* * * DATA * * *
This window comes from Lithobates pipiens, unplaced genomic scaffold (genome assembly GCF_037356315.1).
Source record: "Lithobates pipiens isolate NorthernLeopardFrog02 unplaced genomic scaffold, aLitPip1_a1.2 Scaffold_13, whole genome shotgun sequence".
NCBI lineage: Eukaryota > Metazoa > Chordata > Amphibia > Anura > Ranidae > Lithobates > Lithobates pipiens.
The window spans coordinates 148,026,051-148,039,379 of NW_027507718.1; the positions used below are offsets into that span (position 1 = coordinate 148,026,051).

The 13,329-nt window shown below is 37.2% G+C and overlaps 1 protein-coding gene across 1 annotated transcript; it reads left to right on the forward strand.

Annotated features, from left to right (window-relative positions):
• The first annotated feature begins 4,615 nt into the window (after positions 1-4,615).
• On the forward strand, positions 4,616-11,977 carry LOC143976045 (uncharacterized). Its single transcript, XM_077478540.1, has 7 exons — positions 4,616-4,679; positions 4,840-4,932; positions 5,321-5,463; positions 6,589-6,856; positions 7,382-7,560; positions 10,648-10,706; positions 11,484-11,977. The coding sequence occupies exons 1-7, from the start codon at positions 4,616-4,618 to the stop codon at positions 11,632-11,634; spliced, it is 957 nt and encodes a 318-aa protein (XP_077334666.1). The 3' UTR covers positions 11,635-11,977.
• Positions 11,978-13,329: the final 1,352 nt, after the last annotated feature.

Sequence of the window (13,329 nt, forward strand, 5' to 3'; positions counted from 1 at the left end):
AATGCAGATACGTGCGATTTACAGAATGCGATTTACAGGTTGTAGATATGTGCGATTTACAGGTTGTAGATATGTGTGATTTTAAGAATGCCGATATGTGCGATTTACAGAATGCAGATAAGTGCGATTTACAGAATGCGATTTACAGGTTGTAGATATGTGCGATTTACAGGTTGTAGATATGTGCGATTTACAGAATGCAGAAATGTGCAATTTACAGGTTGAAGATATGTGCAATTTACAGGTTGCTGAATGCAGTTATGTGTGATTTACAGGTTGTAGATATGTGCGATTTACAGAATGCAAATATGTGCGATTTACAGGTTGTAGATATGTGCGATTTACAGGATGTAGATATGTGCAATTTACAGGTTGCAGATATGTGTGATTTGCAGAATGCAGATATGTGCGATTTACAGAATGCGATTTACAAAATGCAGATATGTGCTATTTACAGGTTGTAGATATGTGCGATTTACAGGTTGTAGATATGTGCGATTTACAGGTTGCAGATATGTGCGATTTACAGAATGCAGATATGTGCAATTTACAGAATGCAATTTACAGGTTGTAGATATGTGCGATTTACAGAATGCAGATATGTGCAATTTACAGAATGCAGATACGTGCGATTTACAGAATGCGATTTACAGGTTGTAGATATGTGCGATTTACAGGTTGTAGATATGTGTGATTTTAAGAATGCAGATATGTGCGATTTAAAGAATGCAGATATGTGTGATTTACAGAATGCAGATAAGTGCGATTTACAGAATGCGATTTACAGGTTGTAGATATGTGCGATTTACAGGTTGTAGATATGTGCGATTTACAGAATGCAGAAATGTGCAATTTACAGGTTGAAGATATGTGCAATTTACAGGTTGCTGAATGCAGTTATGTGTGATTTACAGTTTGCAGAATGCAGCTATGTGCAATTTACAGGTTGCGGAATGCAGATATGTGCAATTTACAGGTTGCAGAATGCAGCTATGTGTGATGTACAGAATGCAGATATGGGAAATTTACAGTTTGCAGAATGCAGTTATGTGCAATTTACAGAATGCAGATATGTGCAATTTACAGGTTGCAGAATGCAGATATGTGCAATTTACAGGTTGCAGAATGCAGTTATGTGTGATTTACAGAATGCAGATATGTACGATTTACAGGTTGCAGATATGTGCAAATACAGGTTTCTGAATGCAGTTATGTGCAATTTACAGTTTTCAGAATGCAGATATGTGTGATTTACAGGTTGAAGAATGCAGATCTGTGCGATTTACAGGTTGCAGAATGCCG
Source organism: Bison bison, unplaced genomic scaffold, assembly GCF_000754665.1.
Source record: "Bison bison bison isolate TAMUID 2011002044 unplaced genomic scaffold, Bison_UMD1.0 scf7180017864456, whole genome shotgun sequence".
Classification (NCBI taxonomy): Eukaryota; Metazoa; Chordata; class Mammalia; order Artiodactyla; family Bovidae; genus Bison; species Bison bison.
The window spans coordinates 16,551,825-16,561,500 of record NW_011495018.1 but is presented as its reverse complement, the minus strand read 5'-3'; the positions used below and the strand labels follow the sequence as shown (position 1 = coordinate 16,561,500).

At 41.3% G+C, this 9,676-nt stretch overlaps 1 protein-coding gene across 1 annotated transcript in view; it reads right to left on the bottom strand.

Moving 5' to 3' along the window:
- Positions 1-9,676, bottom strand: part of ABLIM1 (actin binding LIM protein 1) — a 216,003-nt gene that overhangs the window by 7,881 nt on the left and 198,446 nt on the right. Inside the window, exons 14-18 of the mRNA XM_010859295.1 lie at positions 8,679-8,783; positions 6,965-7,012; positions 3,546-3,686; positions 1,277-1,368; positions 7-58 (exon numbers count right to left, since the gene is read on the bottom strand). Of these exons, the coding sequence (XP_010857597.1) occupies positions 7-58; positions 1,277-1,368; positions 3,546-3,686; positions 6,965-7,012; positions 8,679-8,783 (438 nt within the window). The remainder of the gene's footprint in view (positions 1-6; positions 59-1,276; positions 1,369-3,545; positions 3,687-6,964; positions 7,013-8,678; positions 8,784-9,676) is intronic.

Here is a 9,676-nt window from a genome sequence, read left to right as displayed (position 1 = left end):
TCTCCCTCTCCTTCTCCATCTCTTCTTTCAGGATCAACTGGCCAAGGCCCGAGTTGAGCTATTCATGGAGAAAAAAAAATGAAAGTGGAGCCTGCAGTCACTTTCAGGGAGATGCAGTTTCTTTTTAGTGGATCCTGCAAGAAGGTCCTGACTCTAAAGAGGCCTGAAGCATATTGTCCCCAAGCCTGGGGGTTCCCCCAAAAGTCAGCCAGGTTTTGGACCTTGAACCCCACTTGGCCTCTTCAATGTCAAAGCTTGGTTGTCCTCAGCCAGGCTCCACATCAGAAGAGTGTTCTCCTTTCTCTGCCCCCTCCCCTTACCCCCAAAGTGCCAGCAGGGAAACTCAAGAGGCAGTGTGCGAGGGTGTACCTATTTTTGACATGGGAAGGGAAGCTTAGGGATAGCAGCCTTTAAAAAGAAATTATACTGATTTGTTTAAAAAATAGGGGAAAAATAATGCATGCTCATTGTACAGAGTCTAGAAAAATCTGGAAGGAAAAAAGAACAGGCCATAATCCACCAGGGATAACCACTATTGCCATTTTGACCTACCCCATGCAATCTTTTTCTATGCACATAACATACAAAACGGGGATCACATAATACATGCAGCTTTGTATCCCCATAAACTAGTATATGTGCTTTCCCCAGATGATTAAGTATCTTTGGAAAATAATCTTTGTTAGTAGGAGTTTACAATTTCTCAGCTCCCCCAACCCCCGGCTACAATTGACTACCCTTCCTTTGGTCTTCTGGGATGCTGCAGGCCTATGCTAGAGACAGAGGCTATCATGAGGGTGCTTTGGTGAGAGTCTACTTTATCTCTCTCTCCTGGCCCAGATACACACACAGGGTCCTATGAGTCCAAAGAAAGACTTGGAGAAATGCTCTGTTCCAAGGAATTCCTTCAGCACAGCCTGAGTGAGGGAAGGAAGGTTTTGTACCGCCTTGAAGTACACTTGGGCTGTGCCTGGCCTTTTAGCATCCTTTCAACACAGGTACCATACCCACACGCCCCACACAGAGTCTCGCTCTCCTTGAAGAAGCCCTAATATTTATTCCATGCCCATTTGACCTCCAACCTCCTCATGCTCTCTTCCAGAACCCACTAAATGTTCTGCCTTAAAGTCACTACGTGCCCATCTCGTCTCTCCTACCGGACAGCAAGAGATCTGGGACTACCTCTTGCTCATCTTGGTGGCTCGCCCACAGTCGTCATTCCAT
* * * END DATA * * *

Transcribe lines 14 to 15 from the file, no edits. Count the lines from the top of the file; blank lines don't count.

Classification (NCBI taxonomy): Eukaryota; Metazoa; Chordata; class Mammalia; order Artiodactyla; family Bovidae; genus Bison; species Bison bison.
The window spans coordinates 16,551,825-16,561,500 of record NW_011495018.1 but is presented as its reverse complement, the minus strand read 5'-3'; the positions used below and the strand labels follow the sequence as shown (position 1 = coordinate 16,561,500).